Analysts are worth what they can bring into the firm, which is the tragedy of their existence. They are not paid for their prowess in picking stocks or making money for brokerage clients. The weird notion that the film critics work for the industry has infected our business in a way that it has no other, and I wish that had been the real focus of The Fortune Tellers, because it is the most blatant example of conflicts I can see. In Howard's other world, that's the EPA head working for Exxon Mobil on the side during a Valdez oil spill—and why not, who's paying the bills here?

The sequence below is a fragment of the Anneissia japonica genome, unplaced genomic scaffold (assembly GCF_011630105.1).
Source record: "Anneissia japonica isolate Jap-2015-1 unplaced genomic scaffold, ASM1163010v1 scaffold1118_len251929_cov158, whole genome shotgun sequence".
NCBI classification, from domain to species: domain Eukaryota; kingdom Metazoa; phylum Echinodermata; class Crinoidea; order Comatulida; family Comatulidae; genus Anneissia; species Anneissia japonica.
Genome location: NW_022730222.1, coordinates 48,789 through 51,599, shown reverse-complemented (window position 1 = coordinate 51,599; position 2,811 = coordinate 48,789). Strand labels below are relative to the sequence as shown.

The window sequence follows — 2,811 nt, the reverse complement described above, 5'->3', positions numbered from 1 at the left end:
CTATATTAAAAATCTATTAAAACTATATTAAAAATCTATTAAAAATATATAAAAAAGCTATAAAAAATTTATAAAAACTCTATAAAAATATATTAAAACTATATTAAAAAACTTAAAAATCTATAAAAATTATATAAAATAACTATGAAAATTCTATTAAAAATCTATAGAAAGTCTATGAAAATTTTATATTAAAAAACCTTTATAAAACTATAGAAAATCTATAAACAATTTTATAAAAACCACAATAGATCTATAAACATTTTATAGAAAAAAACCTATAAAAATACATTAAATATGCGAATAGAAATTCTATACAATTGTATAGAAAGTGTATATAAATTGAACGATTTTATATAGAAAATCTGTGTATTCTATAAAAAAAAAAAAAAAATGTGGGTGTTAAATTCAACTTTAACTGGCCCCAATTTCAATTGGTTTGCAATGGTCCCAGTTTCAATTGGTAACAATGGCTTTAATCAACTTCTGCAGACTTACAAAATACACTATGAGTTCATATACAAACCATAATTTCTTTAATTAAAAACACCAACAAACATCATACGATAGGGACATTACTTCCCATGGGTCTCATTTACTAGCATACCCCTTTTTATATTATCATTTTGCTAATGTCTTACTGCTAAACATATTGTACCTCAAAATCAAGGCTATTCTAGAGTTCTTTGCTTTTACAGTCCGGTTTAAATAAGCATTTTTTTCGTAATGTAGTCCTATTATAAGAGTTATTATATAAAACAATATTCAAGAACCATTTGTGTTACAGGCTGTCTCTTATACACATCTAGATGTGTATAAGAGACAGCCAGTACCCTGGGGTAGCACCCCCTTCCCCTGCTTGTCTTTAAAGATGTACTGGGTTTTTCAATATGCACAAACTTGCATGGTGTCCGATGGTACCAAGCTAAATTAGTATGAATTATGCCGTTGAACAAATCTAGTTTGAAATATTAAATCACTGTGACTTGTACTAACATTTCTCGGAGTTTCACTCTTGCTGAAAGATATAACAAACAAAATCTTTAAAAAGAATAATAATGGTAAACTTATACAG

As far as the individual analysts, oddly, Blodget is not a good example of a shill, he is just a good example of an honest guy who got caught up! He never got any investment banking business from the companies he pushed, nor did he want any. The shame is that he actually believed and just got it wrong. He is the honest but wrong Fortune Teller. Acampora's tougher. He is in an unenviable position of having to call the market, which, believe me, is fine if you don't have to do it every day, but he does. Meeker? She tries. She's in a tough position, major investment banking firm trying to get a lot of business and be right. She, like me, tries to do her best.
For that I can't judge her harshly.
Alas, Howard, the real rub against me is that I won't expose here the people I know who are doing it wrong. I can't. I have to work every day and I am no Serpico. But I don't take the money either.